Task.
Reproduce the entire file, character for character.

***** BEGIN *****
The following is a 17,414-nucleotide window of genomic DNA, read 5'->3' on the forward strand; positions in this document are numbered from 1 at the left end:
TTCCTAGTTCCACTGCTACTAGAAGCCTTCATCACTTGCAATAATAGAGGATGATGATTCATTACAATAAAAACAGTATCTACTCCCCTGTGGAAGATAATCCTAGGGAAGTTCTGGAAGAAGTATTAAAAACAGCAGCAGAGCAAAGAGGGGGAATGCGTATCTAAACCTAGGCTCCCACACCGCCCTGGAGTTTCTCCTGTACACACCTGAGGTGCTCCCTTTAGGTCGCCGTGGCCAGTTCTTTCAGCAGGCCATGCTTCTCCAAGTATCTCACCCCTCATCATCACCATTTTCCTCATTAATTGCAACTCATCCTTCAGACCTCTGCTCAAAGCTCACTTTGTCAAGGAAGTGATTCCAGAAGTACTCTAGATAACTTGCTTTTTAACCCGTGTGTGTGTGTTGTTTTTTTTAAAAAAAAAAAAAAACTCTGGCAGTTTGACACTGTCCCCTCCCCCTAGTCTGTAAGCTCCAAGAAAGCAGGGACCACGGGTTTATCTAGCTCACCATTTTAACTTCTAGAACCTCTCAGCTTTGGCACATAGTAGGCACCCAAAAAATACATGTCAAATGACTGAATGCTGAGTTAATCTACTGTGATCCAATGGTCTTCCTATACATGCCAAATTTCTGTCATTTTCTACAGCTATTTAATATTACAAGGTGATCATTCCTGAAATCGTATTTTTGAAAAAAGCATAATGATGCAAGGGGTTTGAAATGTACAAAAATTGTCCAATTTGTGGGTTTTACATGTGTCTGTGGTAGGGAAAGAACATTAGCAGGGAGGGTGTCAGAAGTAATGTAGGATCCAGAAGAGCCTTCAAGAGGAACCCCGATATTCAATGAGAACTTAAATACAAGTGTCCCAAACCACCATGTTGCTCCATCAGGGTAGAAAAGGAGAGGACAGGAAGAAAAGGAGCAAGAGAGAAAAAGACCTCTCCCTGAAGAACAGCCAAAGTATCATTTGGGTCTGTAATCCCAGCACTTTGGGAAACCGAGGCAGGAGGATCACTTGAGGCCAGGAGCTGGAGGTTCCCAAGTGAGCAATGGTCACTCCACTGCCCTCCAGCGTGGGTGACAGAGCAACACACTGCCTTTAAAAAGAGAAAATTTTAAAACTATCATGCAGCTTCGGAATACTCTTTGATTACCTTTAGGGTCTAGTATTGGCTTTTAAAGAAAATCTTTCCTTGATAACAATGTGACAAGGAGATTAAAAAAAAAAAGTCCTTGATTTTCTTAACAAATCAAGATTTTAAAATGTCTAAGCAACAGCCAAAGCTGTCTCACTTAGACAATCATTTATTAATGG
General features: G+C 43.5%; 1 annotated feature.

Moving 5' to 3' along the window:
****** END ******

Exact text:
The following is a 17,414-nucleotide window of genomic DNA, read 5'->3' on the forward strand; positions in this document are numbered from 1 at the left end:
TTCCTAGTTCCACTGCTACTAGAAGCCTTCATCACTTGCAATAATAGAGGATGATGATTCATTACAATAAAAACAGTATCTACTCCCCTGTGGAAGATAATCCTAGGGAAGTTCTGGAAGAAGTATTAAAAACAGCAGCAGAGCAAAGAGGGGGAATGCGTATCTAAACCTAGGCTCCCACACCGCCCTGGAGTTTCTCCTGTACACACCTGAGGTGCTCCCTTTAGGTCGCCGTGGCCAGTTCTTTCAGCAGGCCATGCTTCTCCAAGTATCTCACCCCTCATCATCACCATTTTCCTCATTAATTGCAACTCATCCTTCAGACCTCTGCTCAAAGCTCACTTTGTCAAGGAAGTGATTCCAGAAGTACTCTAGATAACTTGCTTTTTAACCCGTGTGTGTGTGTTGTTTTTTTTAAAAAAAAAAAAAAACTCTGGCAGTTTGACACTGTCCCCTCCCCCTAGTCTGTAAGCTCCAAGAAAGCAGGGACCACGGGTTTATCTAGCTCACCATTTTAACTTCTAGAACCTCTCAGCTTTGGCACATAGTAGGCACCCAAAAAATACATGTCAAATGACTGAATGCTGAGTTAATCTACTGTGATCCAATGGTCTTCCTATACATGCCAAATTTCTGTCATTTTCTACAGCTATTTAATATTACAAGGTGATCATTCCTGAAATCGTATTTTTGAAAAAAGCATAATGATGCAAGGGGTTTGAAATGTACAAAAATTGTCCAATTTGTGGGTTTTACATGTGTCTGTGGTAGGGAAAGAACATTAGCAGGGAGGGTGTCAGAAGTAATGTAGGATCCAGAAGAGCCTTCAAGAGGAACCCCGATATTCAATGAGAACTTAAATACAAGTGTCCCAAACCACCATGTTGCTCCATCAGGGTAGAAAAGGAGAGGACAGGAAGAAAAGGAGCAAGAGAGAAAAAGACCTCTCCCTGAAGAACAGCCAAAGTATCATTTGGGTCTGTAATCCCAGCACTTTGGGAAACCGAGGCAGGAGGATCACTTGAGGCCAGGAGCTGGAGGTTCCCAAGTGAGCAATGGTCACTCCACTGCCCTCCAGCGTGGGTGACAGAGCAACACACTGCCTTTAAAAAGAGAAAATTTTAAAACTATCATGCAGCTTCGGAATACTCTTTGATTACCTTTAGGGTCTAGTATTGGCTTTTAAAGAAAATCTTTCCTTGATAACAATGTGACAAGGAGATTAAAAAAAAAAAGTCCTTGATTTTCTTAACAAATCAAGATTTTAAAATGTCTAAGCAACAGCCAAAGCTGTCTCACTTAGACAATCATTTATTAATGG
General features: G+C 43.5%; 1 annotated feature.

Moving 5' to 3' along the window: